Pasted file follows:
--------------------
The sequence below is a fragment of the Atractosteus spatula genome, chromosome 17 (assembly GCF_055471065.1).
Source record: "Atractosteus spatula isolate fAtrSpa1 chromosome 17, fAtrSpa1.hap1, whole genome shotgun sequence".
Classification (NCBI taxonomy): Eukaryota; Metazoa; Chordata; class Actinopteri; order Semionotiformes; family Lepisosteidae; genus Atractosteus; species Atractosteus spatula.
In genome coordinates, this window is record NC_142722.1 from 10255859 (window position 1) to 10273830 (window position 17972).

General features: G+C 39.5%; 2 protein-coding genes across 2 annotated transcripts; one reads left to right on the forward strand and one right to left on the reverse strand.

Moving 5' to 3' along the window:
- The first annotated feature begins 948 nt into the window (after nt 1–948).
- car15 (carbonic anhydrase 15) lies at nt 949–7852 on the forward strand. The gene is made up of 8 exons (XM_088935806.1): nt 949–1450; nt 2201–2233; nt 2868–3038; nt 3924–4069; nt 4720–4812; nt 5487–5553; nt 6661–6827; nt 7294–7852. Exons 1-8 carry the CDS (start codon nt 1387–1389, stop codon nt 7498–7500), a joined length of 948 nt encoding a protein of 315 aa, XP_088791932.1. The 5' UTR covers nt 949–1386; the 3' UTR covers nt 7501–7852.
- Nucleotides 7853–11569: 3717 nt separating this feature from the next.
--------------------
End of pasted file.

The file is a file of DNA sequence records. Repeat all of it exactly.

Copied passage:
The sequence below is a fragment of the Atractosteus spatula genome, chromosome 17 (assembly GCF_055471065.1).
Source record: "Atractosteus spatula isolate fAtrSpa1 chromosome 17, fAtrSpa1.hap1, whole genome shotgun sequence".
Classification (NCBI taxonomy): Eukaryota; Metazoa; Chordata; class Actinopteri; order Semionotiformes; family Lepisosteidae; genus Atractosteus; species Atractosteus spatula.
In genome coordinates, this window is record NC_142722.1 from 10255859 (window position 1) to 10273830 (window position 17972).

General features: G+C 39.5%; 2 protein-coding genes across 2 annotated transcripts; one reads left to right on the forward strand and one right to left on the reverse strand.

Moving 5' to 3' along the window:
- The first annotated feature begins 948 nt into the window (after nt 1–948).
- car15 (carbonic anhydrase 15) lies at nt 949–7852 on the forward strand. The gene is made up of 8 exons (XM_088935806.1): nt 949–1450; nt 2201–2233; nt 2868–3038; nt 3924–4069; nt 4720–4812; nt 5487–5553; nt 6661–6827; nt 7294–7852. Exons 1-8 carry the CDS (start codon nt 1387–1389, stop codon nt 7498–7500), a joined length of 948 nt encoding a protein of 315 aa, XP_088791932.1. The 5' UTR covers nt 949–1386; the 3' UTR covers nt 7501–7852.
- Nucleotides 7853–11569: 3717 nt separating this feature from the next.